Christmas is only a day away and that means it’s time for some eggnog! Before you go whisking the eggs and adding the heavy cream, get some tips to keep your eggnog healthier this holiday!
This post was written by Nutritioulicious contributor Tiana Yom, MPH, CHES
Holidays are all about great food and drinks with wonderful company. Eggnog is a scrumptious holiday drink, but consuming raw eggs can be risky and the calories can add up when eggnog is made with whole milk, heavy cream, and a decent amount of sugar. As Jessica mentioned in Holiday Party Do’s and Don’ts, an 8-ounce cup of eggnog has roughly 350 calories! Don’t despair – there are ways to enjoy this holiday treat without worrying about getting sick and putting on the pounds (save them for your holiday cookie swap!).
First, some eggnog food safety tips from the FDA:
- Cook the mixture gently to an internal temperature of 160° F, stirring constantly. The cooking will destroy Salmonella, if present. At this temperature, the mixture will firmly coat a metal spoon.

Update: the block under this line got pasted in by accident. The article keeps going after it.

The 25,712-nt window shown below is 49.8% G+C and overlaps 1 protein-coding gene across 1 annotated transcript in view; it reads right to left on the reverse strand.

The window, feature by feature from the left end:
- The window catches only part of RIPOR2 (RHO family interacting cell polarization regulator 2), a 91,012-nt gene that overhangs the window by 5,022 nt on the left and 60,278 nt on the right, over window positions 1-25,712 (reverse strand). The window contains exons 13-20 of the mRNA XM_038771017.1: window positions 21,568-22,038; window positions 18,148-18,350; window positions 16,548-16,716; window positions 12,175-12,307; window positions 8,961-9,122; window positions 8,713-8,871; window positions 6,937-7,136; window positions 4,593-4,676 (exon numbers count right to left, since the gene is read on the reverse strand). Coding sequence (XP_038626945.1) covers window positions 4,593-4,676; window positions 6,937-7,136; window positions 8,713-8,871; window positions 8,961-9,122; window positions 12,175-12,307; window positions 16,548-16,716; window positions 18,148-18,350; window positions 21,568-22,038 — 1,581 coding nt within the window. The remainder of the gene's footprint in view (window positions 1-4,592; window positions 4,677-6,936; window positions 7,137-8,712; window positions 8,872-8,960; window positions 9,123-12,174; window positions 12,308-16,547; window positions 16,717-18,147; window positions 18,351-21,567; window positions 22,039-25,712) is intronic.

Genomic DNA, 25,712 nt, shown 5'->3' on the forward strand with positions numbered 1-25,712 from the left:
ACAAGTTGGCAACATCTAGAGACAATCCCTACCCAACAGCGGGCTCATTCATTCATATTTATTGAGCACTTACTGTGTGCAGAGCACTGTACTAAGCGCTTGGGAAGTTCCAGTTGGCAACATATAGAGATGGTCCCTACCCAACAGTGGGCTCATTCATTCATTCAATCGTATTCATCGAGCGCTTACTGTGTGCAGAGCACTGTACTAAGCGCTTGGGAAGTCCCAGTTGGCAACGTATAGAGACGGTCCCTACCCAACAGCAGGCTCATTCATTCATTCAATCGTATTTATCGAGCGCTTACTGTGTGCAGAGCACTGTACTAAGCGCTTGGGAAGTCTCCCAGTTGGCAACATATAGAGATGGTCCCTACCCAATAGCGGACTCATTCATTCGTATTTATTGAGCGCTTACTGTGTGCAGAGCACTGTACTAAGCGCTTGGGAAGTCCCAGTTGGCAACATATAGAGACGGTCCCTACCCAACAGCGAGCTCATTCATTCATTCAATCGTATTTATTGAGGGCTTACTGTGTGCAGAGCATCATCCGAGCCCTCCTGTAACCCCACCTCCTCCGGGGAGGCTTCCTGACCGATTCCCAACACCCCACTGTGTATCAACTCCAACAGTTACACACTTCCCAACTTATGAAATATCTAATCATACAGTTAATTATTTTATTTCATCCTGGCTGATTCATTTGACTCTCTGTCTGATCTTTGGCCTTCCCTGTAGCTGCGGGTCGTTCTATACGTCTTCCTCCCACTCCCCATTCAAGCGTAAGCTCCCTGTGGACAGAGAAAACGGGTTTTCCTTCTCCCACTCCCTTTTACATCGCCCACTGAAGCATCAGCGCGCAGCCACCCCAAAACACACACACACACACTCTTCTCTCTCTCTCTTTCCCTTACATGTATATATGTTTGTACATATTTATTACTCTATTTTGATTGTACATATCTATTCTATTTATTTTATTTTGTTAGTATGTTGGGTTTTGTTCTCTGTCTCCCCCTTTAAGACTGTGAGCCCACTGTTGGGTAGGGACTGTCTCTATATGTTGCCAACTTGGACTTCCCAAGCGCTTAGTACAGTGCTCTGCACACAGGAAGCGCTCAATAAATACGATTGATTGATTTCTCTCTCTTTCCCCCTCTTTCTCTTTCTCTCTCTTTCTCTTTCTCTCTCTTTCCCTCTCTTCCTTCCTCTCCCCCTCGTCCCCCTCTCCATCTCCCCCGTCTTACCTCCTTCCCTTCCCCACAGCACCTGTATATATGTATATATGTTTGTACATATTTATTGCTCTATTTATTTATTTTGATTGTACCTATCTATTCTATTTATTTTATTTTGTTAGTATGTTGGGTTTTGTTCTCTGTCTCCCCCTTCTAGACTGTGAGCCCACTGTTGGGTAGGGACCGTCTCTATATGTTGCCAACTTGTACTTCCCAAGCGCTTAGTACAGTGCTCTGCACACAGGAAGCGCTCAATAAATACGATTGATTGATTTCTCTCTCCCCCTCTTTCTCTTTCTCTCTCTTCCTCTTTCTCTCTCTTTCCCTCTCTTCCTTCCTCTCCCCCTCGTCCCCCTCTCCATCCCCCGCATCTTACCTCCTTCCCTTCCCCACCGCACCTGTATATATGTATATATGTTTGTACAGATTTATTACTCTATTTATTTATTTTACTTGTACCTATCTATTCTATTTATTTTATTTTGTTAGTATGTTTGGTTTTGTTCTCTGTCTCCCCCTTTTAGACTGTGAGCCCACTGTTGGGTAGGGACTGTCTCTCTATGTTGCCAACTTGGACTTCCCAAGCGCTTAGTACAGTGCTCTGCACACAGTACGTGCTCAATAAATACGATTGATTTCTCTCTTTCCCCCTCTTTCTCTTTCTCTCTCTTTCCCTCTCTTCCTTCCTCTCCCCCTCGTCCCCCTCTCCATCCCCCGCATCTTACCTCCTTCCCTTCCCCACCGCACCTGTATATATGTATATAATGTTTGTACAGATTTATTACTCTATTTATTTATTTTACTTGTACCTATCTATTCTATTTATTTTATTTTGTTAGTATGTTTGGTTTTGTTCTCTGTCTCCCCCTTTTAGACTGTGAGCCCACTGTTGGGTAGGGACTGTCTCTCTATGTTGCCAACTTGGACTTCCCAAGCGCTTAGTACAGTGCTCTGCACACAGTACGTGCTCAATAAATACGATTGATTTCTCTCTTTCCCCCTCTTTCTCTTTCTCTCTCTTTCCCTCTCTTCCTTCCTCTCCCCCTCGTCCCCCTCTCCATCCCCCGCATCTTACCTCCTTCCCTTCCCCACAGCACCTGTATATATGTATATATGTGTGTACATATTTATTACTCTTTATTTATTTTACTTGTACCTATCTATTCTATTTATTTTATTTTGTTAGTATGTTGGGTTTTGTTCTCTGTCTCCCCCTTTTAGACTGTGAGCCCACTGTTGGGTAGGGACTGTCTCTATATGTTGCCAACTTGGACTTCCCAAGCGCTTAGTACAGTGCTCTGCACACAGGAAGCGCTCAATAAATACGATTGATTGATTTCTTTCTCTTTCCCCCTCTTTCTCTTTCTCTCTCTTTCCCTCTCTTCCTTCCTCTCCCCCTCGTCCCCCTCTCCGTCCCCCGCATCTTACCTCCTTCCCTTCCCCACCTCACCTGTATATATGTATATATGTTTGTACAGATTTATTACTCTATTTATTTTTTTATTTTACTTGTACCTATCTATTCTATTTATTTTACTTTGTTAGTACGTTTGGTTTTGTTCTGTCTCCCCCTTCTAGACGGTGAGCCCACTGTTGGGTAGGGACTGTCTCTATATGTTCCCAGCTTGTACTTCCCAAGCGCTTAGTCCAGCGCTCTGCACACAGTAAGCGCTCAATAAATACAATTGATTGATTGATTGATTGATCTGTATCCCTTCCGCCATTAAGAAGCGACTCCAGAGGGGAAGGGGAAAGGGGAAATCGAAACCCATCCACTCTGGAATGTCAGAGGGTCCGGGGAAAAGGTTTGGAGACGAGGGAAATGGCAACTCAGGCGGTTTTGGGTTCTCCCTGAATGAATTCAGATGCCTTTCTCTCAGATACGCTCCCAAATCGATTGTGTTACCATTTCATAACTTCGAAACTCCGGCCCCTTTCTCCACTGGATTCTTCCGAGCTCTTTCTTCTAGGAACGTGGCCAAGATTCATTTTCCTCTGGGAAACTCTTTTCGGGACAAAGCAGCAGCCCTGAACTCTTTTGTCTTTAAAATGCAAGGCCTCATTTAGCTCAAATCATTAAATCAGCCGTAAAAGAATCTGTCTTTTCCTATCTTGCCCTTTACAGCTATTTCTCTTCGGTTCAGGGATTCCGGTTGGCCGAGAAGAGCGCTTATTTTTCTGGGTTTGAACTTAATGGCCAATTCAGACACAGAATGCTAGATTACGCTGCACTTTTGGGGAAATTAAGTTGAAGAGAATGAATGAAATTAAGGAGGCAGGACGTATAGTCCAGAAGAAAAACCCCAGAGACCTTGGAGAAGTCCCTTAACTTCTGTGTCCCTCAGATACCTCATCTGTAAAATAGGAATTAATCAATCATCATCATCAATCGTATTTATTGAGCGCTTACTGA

- After cooking, chill the mixture before adding the rest of the milk and other ingredients.
- Don’t count on alcohol to kill bacteria.
A cooked egg base for eggnog is especially recommended when serving to young children, pregnant women, older adults and/ elderly. There are other safe eggnog options such as egg substitute products and pasteurized eggs, like Davidson’s Safest Choice Pasteurized Eggs.
Now, some lightened-up (and safe) recipes from fellow food bloggers (pictured above clockwise from left to right):
Eggnog Smoothie from Julie @ RDelicious Kitchen
Eggnog Recovery Smoothie (#Safenog) from Diane @ Cape Fear Nutrition
Light Eggnog from Sally @ Twellman Nutrition
Raw Cashew Nut Egg(less)nog from Sylvia @ Health Yummies
What is your favorite Eggnog recipe?